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Historic Downtown Tree Toppled
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Once the sun came out it was easier to see the demolition work being accomplished on a historic redwood tree in downtown Riverbank last week. Work began in the morning fog on Thursday, Jan. 31, and continued most of the day. Here, a worker can be seen pushing a piece off the trunk. Ric McGinnis/The News
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A Grover Tree Service worker is in a bucket lift, taking down a historic redwood tree in the early morning fog on Thursday, Jan. 31. The limbs were removed, then the tree was topped before being taken down in pieces, one of which is being lowered here. Ric McGinnis/The News

The last of a group of memorial cedar and redwood trees was removed in downtown Riverbank last week.

Thursday, Jan. 31 started out dreary, foggy and damp, with a Grover Tree Service crew working to take down the last cedar tree in the downtown area, from just behind the Historical Society Museum, across the alley from City Hall North.

Work started early, and took most of the day. Workers from Grover Tree Service said the boom arm on their truck reaches 75 feet in the air, so they estimated the tree stood to 95 feet or so. The top of the tree was dead, they said, and the city was worried it could come crashing down at any time.

In doing so, it could potentially fall on City Hall North, on the Police Services building, on the shed next to it, or even the historic museum building, built in 1921 as a Carnegie Library. Since 1996, the building has been listed on the historic registry.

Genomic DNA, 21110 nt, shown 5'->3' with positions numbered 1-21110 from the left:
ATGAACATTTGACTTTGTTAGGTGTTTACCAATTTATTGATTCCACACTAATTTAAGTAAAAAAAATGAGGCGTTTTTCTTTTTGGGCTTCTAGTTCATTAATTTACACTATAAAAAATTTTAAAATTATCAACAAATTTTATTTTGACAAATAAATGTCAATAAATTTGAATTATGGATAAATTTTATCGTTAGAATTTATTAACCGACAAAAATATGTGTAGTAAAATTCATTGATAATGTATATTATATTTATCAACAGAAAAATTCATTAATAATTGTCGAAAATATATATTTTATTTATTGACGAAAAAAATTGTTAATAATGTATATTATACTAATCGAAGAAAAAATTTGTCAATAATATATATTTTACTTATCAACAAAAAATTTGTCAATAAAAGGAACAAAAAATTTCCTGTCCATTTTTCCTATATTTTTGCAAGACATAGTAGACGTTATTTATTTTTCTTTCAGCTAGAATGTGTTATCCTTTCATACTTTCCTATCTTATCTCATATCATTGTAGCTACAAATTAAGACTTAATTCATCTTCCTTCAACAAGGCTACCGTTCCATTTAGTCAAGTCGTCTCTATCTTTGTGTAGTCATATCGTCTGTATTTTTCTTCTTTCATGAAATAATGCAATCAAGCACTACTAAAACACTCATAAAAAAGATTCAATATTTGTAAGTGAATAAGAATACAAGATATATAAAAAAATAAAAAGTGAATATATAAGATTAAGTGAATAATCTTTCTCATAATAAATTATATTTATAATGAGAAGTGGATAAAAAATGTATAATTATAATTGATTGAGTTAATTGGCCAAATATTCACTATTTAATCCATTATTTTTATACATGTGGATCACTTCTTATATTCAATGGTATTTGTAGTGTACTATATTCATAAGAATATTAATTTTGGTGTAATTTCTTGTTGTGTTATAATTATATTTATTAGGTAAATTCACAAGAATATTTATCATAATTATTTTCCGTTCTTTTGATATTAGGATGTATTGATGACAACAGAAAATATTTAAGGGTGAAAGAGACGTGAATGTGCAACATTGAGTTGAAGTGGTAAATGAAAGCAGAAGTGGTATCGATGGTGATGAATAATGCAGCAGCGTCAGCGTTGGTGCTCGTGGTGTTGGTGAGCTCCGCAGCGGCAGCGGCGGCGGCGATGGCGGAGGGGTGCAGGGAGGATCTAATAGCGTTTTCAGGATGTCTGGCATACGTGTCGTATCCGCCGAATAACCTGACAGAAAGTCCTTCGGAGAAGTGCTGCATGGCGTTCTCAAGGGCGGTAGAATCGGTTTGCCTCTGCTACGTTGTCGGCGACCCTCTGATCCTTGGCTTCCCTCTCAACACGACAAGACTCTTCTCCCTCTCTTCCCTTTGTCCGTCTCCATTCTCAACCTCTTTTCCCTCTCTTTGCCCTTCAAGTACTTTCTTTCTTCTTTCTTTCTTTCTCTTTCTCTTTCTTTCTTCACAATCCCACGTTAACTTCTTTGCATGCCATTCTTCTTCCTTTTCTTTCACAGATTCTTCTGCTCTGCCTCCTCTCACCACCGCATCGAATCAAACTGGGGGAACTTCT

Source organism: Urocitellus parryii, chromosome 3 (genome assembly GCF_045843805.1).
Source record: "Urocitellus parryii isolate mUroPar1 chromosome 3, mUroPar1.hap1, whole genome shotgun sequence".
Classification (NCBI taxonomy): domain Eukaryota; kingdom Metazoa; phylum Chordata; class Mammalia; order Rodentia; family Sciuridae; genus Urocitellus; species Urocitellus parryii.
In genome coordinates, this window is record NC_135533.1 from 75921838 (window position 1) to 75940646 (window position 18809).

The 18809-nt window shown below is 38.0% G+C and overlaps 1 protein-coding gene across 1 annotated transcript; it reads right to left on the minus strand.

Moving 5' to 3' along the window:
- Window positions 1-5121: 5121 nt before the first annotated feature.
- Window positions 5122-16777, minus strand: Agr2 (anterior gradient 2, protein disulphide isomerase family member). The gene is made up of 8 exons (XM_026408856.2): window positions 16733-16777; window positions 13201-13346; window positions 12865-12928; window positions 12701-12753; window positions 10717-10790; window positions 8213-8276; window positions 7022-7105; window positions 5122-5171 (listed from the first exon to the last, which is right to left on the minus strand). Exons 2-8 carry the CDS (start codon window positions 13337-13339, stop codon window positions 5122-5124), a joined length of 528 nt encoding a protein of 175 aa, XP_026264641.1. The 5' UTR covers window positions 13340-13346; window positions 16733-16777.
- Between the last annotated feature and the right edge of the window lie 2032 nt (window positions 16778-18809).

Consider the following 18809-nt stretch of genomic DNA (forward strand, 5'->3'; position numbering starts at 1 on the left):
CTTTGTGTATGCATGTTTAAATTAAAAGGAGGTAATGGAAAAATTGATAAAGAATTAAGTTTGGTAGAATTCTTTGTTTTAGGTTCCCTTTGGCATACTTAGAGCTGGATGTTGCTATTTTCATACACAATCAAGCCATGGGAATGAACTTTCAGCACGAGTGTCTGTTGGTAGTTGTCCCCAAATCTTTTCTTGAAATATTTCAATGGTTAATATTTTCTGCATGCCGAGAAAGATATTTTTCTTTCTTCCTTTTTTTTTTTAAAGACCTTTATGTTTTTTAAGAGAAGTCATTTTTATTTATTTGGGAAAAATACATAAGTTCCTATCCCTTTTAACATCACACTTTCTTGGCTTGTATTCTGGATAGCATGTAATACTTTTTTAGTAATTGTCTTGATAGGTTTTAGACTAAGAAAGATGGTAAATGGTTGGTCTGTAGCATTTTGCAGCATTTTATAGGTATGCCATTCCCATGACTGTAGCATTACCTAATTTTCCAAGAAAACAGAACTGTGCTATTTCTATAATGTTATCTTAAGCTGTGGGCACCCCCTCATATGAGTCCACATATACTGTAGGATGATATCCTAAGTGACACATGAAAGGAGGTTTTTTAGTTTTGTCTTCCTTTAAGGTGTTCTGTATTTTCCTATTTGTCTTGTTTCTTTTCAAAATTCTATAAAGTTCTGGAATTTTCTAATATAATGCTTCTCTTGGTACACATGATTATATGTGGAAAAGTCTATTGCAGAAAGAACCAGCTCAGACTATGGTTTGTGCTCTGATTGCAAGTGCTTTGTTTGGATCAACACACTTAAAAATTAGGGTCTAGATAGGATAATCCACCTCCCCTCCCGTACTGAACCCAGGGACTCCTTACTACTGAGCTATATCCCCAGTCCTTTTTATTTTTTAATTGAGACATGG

The trees were planted in several locations in the downtown area in the 20th century, including a pair directly behind the Carnegie Library, seen in photos in the Riverbank Historical Society archives.

An article found at the museum reported by the Riverbank News in 1966 quoted a former librarian, Iva Pierce, who said that the large redwood tree (taken down last week), on the east end of the garden there, was given “by the late A.J. Barnes, in memory of his son, Ellis Barnes, who was killed in World War I.”

When the tree was planted, in the early 1920s, she said, Taps was played by local boy scouts, and a bronze plaque marked the tree. Another tree was donated by Lazetta Staley. A cedar tree was a gift from the Kill Kare Club, an “embroidery and fancywork club” in 1922. Yet another tree in the group was donated by the Royal Neighbors.

The article goes on to note that the huge oak tree (since removed and replaced) in front of the Carnegie Library was there before it was built, in 1921. It fell on the picnic table in front of the museum and the building that used to stand west of the library.

In addition to the trees removed from behind the museum, others in downtown have been taken down as well.

A similar redwood tree was removed from between City Hall South and the new cannabis outlet on Third Street. It, too, is a historic building, first constructed as the King Hotel, the first facility of its kind in Riverbank.

Another redwood used to stand next to the Methodist Church, on the corner of Third and Atchison streets. It was taken down when the entrance to the church was redesigned to include a handicapped accessible ramp.